BLOOMFIELD HILLS, Mich. — Sometimes, taking a wider view of art history can create a more expansive curatorial vision. Previously the senior curator of Design, Research, and Publishing, and later the curator of Architecture and Design at the Walker Art Center in Minneapolis, Andrew Blauvelt developed a wider take on which elements of cultural production contribute to art movements. He brought this perspective to Hippie Modernism: The Struggle for Utopia, an exhibition that was five years in-the-making before it expanded into the Walker’s 14,000 square-foot floor plan in 2015. Hippie Modernism (with the exception of a few artworks) is now at the Cranbrook Art Museum, following on Blauvelt’s heels in his new appointment as the director of the museum. The exhibition offers a fascinating look at the merging of hippie values with a modern design sensibility and how it sparked unique cultural production far outside the highly commoditized art market inflamed by Pop Art.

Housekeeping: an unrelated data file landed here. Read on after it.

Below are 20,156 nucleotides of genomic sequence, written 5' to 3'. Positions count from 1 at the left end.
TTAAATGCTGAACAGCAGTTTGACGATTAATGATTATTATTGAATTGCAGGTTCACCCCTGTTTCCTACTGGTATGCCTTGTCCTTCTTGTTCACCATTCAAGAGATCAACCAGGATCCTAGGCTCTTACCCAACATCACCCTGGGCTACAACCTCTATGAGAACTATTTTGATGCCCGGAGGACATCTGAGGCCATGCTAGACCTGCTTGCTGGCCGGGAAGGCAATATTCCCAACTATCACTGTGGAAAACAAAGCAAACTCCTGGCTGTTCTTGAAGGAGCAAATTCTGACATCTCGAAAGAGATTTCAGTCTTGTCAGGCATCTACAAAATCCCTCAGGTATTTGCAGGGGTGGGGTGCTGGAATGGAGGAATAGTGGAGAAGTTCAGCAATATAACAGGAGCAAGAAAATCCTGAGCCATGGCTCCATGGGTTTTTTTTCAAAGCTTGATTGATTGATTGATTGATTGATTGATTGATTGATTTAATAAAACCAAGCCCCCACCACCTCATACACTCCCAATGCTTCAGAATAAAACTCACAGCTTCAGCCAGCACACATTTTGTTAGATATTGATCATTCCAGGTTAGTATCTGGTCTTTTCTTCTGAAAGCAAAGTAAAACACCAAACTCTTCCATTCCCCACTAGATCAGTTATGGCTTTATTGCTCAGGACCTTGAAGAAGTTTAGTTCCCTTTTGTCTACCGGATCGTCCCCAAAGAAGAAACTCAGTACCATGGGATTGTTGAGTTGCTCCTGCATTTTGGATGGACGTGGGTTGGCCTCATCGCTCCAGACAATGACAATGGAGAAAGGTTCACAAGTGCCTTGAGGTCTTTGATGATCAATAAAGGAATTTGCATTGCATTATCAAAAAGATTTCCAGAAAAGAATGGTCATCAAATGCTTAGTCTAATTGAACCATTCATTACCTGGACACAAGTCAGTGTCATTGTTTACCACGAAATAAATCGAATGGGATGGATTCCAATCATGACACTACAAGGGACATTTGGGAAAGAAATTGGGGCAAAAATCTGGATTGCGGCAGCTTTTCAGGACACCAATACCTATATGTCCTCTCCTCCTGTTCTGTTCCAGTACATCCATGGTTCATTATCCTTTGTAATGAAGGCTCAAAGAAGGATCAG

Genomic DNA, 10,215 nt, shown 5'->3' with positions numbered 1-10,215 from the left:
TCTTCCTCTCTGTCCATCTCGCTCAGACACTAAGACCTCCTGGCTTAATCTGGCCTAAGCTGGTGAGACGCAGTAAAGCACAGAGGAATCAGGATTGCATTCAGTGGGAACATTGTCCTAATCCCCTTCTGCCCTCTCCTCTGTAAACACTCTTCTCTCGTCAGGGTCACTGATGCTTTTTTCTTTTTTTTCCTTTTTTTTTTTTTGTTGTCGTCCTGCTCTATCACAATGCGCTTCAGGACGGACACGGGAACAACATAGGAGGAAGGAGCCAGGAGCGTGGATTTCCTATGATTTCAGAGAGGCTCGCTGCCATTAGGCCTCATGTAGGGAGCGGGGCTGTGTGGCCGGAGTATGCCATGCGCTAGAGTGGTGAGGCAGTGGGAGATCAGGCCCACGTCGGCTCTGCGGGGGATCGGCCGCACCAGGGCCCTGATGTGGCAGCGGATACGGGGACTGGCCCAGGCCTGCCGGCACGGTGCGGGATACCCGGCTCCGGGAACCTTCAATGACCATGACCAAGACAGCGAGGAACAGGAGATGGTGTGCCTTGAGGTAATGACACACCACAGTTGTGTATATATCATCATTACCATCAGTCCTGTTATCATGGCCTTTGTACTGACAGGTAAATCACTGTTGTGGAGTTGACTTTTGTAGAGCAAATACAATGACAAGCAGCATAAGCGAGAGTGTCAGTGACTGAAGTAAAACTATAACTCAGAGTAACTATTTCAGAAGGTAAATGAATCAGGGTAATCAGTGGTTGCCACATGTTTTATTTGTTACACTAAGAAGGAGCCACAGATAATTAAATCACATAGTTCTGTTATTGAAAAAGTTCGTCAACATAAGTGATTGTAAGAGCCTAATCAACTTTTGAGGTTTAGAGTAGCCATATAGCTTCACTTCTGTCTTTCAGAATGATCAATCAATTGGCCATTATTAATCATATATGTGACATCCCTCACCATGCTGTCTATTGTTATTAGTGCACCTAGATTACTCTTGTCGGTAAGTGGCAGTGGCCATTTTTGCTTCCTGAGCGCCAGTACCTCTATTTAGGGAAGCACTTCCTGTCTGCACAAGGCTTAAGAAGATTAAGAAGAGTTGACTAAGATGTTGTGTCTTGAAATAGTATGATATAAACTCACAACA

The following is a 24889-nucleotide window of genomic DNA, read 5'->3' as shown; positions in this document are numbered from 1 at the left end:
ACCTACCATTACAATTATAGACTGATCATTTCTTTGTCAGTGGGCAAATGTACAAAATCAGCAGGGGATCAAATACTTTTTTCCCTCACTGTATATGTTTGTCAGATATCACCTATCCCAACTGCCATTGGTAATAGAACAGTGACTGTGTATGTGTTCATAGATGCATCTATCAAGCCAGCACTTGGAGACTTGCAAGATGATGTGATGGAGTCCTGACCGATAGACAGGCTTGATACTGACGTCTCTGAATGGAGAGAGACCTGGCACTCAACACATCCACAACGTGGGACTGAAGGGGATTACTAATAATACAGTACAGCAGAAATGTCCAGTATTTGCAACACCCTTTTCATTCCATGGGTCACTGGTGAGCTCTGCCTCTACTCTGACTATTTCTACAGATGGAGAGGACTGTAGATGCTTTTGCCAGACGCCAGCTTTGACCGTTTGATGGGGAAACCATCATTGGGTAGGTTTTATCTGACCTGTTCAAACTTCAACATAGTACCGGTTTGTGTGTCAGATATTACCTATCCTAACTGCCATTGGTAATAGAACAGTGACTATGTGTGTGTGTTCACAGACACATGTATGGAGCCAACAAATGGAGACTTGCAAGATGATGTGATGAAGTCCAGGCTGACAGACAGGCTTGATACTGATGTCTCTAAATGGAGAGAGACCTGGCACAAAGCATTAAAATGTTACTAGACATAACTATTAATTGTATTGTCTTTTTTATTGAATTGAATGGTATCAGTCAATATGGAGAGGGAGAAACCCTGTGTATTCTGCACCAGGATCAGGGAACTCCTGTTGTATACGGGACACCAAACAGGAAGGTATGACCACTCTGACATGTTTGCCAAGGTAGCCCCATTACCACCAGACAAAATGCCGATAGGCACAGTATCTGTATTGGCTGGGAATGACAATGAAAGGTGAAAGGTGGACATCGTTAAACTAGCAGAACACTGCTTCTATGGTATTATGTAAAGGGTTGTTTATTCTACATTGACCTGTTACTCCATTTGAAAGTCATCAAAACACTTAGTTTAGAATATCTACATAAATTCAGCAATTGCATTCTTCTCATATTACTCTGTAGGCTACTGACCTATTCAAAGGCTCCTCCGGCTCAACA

“From a design perspective, it’s all the creation of artifacts, the creation of the lifestyle — so all the accessories or the props, in some cases, that would be necessary to stage post-revolutionary life,” said Blauvelt, defining Hippie Modernism as a movement, in an interview with Hyperallergic. “As a designer, I understand that design is always prototyping things — it’s a modeling exercise, basically. Your building is going to look like this, your brand will look like that — and it’s the same thing here, except it’s done for everyday life.”